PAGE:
According to all pertinent statistics, downtown Minneapolis continues to grow - in a healthy way. Since 2006, the population has increased 56 percent; more than 205,000 employees fill downtown jobs. Last year, the city welcomed 33 million business and leisure visitors, for a total of 2,301,040 hotel room nights occupied.
A whopping 80.7 million rides were recorded by Metro Transit, with another 53.3 million rides recorded on city buses. Expansion is planned for both light rail and bus routes. Nearly 40 percent of the city's office space is within the central business district, and nearly 460,000 square feet of Class A office space was absorbed in 2018 alone. For the seventh straight year, the value of building permits topped $1 billion.
The picture for St. Paul is similarly rosy. According to a mid-2018 CNBC report, the Twin Cities urban area is "fast-becoming one of the most business friendly regions in the nation." Reasons cited include a low unemployment rate, a reasonable cost of living, only about one percent above the national average, and a high level of college attainment, at 40.5 percent.
What Fuels the Continuing Growth and Stability?
Minnesota's Twin Cities are considered to be both business-oriented and family-friendly, a sure-fire combination for growth.
The greater Minneapolis-St. Paul region continues to lure young professionals at a rate higher than competing cities. The area adding 28,000 jobs the first three quarters of 2018, constituting a more than six percent growth rate. Projections call for an additional 12 percent growth over the next 20 years. The Midwest location is viewed as an advantage, approximately equidistant between the coasts, and within about a three-hour flight of anywhere in the continental United States - with a great airport in the form of the MSP, or the Minneapolis St. Paul International Airport.
In addition, the area is a hub for innovation, according to a University of Minnesota law professor Myron Orfield, who adds that add least 35 colleges and universities are in the immediate vicinity to provide companies with enthusiastic and well-trained new employees. The cities have also, for varying reasons, been able to attract highly-qualified foreign-born residents.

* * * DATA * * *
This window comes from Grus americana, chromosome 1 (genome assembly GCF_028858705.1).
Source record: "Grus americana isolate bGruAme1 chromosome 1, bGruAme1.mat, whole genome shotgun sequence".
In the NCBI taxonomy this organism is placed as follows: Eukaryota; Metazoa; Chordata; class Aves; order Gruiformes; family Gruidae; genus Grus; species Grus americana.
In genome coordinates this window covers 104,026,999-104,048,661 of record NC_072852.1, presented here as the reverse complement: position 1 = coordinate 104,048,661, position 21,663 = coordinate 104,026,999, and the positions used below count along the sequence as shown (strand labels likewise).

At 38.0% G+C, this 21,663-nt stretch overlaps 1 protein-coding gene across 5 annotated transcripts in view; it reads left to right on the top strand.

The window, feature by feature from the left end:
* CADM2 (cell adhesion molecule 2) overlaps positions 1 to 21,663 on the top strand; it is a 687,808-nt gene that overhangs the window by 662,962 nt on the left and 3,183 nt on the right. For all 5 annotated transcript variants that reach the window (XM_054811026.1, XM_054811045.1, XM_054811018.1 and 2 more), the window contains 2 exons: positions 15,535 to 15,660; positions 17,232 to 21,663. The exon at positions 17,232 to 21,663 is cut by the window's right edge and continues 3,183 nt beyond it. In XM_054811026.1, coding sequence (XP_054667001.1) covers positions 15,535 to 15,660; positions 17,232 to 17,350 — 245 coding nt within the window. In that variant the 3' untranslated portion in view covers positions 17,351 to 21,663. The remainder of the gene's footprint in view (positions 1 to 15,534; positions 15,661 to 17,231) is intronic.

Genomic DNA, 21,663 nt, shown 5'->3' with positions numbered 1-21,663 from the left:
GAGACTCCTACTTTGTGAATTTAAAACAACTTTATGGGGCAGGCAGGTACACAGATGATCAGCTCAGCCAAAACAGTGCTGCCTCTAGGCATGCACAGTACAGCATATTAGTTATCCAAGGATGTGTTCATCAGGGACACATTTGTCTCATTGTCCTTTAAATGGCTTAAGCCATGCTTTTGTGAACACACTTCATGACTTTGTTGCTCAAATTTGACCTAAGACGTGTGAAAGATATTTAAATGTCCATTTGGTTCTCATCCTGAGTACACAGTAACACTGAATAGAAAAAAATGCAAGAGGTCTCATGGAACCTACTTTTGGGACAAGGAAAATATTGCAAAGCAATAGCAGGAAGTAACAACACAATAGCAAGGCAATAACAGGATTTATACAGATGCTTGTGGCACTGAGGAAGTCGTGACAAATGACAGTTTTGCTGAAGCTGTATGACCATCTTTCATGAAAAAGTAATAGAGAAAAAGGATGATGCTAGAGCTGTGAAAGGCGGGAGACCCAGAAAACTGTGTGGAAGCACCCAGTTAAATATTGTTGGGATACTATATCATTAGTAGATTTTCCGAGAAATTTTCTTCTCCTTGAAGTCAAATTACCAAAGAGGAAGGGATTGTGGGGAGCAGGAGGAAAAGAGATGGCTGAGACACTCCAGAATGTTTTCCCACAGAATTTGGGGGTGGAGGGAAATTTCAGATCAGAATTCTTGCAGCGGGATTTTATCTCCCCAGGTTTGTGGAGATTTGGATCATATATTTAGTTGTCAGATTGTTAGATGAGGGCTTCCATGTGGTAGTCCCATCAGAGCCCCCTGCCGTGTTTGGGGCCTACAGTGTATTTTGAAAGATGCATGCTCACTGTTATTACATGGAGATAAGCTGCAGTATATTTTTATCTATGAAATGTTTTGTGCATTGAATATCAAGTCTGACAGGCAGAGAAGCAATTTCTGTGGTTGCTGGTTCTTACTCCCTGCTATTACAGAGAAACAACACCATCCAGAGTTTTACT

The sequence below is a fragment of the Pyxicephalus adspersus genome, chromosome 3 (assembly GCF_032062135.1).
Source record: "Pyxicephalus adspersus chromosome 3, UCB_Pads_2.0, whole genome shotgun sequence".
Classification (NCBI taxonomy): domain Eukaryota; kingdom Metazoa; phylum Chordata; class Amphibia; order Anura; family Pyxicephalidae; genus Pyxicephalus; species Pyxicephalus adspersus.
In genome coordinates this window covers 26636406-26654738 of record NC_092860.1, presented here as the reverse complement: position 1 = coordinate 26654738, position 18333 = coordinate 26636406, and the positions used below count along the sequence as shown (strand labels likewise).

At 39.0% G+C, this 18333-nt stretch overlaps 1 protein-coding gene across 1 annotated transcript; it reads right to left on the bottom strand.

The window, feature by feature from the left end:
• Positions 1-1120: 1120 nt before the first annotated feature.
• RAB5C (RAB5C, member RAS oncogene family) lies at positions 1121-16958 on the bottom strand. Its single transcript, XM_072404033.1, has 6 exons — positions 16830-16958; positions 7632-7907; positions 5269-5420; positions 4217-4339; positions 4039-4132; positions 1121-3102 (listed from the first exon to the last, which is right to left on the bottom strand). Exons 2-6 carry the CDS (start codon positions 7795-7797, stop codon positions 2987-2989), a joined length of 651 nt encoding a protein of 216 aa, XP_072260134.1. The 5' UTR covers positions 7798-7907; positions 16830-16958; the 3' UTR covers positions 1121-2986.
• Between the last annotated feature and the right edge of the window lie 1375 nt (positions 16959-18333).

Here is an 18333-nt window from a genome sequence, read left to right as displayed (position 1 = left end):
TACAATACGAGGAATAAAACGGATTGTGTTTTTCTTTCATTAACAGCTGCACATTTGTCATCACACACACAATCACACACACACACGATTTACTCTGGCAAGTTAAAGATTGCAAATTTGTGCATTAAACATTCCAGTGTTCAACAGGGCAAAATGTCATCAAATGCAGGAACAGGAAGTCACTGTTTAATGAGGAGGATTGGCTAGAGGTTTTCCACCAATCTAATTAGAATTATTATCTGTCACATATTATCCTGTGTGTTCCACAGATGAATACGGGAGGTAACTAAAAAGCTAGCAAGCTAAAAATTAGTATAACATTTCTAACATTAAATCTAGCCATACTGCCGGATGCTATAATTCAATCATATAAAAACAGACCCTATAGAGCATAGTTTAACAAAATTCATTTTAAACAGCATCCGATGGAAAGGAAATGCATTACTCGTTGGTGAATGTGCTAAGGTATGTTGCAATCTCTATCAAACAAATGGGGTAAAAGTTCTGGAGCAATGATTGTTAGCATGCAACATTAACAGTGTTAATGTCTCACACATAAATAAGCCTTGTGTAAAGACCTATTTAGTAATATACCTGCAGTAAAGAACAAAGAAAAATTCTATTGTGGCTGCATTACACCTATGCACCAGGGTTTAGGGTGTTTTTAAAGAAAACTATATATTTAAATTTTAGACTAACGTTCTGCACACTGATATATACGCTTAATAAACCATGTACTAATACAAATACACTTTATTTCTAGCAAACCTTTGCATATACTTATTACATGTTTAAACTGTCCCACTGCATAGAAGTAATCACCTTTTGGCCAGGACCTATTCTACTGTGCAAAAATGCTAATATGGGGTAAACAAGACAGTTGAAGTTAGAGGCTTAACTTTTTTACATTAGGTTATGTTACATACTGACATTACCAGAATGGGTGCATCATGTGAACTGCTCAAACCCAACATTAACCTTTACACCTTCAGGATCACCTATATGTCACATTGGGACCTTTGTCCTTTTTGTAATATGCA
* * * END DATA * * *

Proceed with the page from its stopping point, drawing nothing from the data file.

Finally, the types of firms with headquarters and/or major employment centers in Minneapolis-St. Paul reads like a "Who's Who" of American business, ranging across the diverse fields of finance and healthcare, retail, agriculture and food, to the overlapping fields of sports, recreation, hospitality and travel. Tourism also is a factor in the current growth boom and continuing regional development.
The New Face of Downtown
To be sure, the downtown faces of both St. Paul and Minneapolis have changed. Changes will no doubt continue, with new challenges to be faced not only by city planners and developers, but also by the state legislature. However, the overall view from all quarters is positive at this point in time.
A new version of mixed use development has emerged in both cities' downtown cores. More than 50,000 people now call downtown Minneapolis home, an increase of 14.5 percent over 2017. Currently, there are more than 2,300 rental apartment units under construction, with about half of the $1.8 billion in building permits issued in downtown wards.
Concurrent with new housing, there is a corresponding desire for green spaces and dog parks, grocery stores and casual eateries, off-street parking, retail shops and entertainment venues, fitness centers and internet cafes. However, it's not all about the amenities. Those needs all bode well for commercial development.
Housing affordability is a prime concerns as well. Housing affordability over the long term needs to be addressed. At the current time, there is no doubt that it is less expensive to live in surrounding suburbs than in the urban core. Though interest in housing and commercial buildings has increased in surrounding areas like Carver County. There are some who decry the currend trend: Renovating older buildings into amenity-filled expensive urban condos is deemed unsustainable over the long term. Affordability strategies are both necessary and challenging.
On the upside, though, there is ample opportunity for entrepreneurial ventures, and the lively downtown atmospere holds promise for both urban residents and downtown workers. It is a dynamic that has not escaped the notice of investors. And there is every reason to believe that the Twin Cities will continue to enjoy a healthy future in terms of commercial real estate opportunities.